WASHINGTON — Law enforcement issued an intelligence bulletin late Wednesday saying there is "no credible information" that terror groups will try to mount attacks to coincide with the upcoming one-year anniversary of the U.S. raid that killed al Qaeda leader Osama bin Laden, according to U.S. officials.
But the advisory says extremists have not lost their desire to hit the U.S. A government official who was briefed on the matter tells CNN the bulletin sent to various law enforcement agencies warns of "renewed efforts to target Western aviation."
The bulletin issued by the FBI and Department of Homeland Security and U.S. Northern Command says individuals have posted messages on "violent extremist Web forums" vowing attacks on the U.S. around the anniversary but adds that "such threats are almost certainly aspirational."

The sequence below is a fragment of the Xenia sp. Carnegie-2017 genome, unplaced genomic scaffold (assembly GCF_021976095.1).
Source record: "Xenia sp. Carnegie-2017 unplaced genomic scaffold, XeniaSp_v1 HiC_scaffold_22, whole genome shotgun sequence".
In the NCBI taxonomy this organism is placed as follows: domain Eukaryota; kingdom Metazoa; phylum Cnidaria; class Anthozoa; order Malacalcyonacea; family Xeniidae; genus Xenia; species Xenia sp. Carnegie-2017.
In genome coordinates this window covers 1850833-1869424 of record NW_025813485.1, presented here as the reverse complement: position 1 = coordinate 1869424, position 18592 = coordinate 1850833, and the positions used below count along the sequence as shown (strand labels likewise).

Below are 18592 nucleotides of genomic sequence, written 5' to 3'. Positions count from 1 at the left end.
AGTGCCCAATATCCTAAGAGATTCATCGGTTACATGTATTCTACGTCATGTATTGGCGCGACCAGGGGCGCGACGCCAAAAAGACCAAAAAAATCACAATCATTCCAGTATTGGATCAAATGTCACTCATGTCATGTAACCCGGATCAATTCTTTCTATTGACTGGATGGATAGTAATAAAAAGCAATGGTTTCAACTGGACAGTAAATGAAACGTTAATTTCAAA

"However, we assess that al-Qa'ida's affiliates and allies remain intent on conducting attacks in the Homeland, possibly to avenge the death of bin Ladin, but not necessarily tied to next month's anniversary," according to the document.
Law enforcement has issued advisories like these in the past, including shortly after the death of bin Laden on May 1, 2011 in Pakistan. Another one was done after Anwar al-Awlaki was killed by a drone strike in Yemen in late September. Officials said al-Awlaki was a key figure in al Qaeda in the Arabian Peninsula and helped direct the plot by Umar Farouk Abdulmutallab to use a bomb hidden in his underwear to take down an airliner over the U.S. on Christmas Day in 2009.
A law enforcement official said such bulletins are distributed "all the time for situational awareness for our law enforcement partners." Federal officials use the advisories to encourage law enforcement partners to be on the lookout for any suspicious activity which could indicate a plot is in the works.